This is a very different time with a very different feeling. There is a tension between men and women in the workplace that has never existed before. There is, according to Susan Faludi in her book, a “backlash” against the invasion of women into the workplace and women who seek equal rights and privileges (Faludi, 1991). At the start of the 1980’s, it was the first time white men became less than 50% of the workforce. It was the first time that no new manufacturing jobs were created. It was the first time that more women than men enrolled in college. It was the first time that more than 50% of all women worked and more than 50% of all married women worked. And it was the first time that more women with children than without children worked (Faludi, 1991). Faludi maintains that the coming dominance of women in the workplace strikes at the heart of male masculinity — which is not leadership, physical strength, or decision-making power — but a male definition of “good provider for his family (Faludi, 1991).”
If this backlash and tension is found in the workplace, it is doubly intense in the previously all male world of sport. Women have at least broken the sacred participation barrier in sport. Unfortunately, the women who led the fight for equal opportunity and those who should have rightfully followed them into jobs in coaching and athletics administration have instead felt the backlash. It is a very difficult time but one which we must try to step back and understand…and one which we must do something about.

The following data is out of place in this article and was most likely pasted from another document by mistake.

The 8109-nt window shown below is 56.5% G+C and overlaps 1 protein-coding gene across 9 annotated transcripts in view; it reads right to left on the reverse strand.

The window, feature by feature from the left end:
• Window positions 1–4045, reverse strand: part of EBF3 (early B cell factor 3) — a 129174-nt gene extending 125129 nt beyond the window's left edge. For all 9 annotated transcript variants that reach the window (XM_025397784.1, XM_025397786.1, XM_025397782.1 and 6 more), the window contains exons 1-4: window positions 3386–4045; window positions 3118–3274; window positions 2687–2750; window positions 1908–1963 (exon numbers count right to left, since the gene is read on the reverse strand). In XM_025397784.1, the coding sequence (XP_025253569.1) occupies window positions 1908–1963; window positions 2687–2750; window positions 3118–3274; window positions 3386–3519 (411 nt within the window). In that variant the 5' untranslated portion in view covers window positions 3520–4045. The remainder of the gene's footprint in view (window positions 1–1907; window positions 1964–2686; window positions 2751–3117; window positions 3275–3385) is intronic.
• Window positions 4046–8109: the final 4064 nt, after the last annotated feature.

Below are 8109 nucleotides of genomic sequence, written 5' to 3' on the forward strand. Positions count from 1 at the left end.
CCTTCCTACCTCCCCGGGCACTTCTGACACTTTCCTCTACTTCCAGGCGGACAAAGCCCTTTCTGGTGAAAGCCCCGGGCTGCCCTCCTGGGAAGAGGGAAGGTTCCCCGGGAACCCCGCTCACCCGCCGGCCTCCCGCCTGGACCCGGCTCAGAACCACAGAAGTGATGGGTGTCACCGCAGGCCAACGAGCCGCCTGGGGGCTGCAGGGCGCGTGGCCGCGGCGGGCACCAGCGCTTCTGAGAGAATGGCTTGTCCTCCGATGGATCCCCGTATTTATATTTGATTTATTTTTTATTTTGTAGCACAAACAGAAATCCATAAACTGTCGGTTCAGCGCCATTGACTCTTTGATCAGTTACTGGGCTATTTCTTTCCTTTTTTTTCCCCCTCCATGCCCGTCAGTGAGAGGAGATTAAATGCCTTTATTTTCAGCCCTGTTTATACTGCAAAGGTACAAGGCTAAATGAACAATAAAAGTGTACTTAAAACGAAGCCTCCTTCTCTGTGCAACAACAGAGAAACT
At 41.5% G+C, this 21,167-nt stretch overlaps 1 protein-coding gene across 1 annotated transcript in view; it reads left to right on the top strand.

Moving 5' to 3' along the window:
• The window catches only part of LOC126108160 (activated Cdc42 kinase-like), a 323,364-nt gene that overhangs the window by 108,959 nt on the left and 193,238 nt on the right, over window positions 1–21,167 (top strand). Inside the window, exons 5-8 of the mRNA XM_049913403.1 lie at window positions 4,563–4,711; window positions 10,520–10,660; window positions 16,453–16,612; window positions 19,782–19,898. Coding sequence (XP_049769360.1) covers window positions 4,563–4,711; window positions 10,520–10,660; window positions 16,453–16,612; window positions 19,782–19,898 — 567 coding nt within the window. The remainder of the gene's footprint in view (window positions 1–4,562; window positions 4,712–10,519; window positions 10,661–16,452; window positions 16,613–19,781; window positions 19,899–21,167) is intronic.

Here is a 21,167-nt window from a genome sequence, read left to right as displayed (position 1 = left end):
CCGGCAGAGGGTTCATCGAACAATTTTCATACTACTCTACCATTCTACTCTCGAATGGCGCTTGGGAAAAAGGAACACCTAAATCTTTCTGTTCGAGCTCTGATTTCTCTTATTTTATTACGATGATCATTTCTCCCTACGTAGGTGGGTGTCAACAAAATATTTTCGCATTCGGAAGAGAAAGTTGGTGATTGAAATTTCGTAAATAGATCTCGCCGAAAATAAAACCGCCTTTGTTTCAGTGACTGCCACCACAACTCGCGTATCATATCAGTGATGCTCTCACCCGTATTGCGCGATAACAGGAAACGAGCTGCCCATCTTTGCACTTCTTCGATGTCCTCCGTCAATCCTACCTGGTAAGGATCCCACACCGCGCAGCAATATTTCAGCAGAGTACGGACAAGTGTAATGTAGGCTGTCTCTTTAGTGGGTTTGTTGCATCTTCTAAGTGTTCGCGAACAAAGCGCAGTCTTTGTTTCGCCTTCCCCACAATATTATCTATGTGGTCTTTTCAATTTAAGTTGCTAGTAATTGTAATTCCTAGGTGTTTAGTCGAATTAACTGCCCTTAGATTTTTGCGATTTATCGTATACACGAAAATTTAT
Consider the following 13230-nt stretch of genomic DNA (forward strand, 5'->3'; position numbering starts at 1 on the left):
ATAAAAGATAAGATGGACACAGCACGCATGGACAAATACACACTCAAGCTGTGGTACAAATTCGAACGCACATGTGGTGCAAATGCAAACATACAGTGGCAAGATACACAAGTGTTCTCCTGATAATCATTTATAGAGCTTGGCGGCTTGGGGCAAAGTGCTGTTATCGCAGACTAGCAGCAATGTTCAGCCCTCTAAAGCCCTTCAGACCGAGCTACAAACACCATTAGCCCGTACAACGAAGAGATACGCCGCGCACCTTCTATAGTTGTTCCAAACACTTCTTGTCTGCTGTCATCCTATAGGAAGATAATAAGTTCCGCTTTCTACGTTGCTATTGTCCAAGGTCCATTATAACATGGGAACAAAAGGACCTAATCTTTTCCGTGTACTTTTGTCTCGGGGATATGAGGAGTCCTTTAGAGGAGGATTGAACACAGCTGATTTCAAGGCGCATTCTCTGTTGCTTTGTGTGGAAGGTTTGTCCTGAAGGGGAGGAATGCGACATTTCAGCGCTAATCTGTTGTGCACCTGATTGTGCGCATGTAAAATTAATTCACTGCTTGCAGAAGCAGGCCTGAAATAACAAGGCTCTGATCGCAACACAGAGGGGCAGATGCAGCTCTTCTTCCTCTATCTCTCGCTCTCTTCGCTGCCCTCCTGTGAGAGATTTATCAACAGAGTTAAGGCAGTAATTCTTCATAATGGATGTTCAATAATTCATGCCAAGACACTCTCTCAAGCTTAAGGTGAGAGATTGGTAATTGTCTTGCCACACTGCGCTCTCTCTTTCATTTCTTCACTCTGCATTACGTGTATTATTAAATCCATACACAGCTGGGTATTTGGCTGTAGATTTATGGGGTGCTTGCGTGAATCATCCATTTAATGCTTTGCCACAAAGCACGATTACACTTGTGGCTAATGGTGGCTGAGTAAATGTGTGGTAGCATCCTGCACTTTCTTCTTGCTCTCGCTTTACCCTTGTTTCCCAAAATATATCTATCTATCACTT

All of us here are concerned with the declining number of women in the professions of coaching and athletics administration. At the college level, women coaches comprise less then 25% of the coaching population serving men’s and women’s sports (Acosta and Carpenter, 1990). At the high school level, the numbers are not that much better. The coaching of men’s sports is a virtually all-male club and the coaching of women’s sports is currently dominated by men with no signs of abatement in that trend. The situation is no better in athletics administration where less than 16% of women’s programs are led by women athletics administrators — down from 90% in the early ’70s (Uhlir, 1987)
Tackling the problem of attracting more women to our profession, educating them to be competent coaches and administrators and keeping them in the business is the subject of my remarks.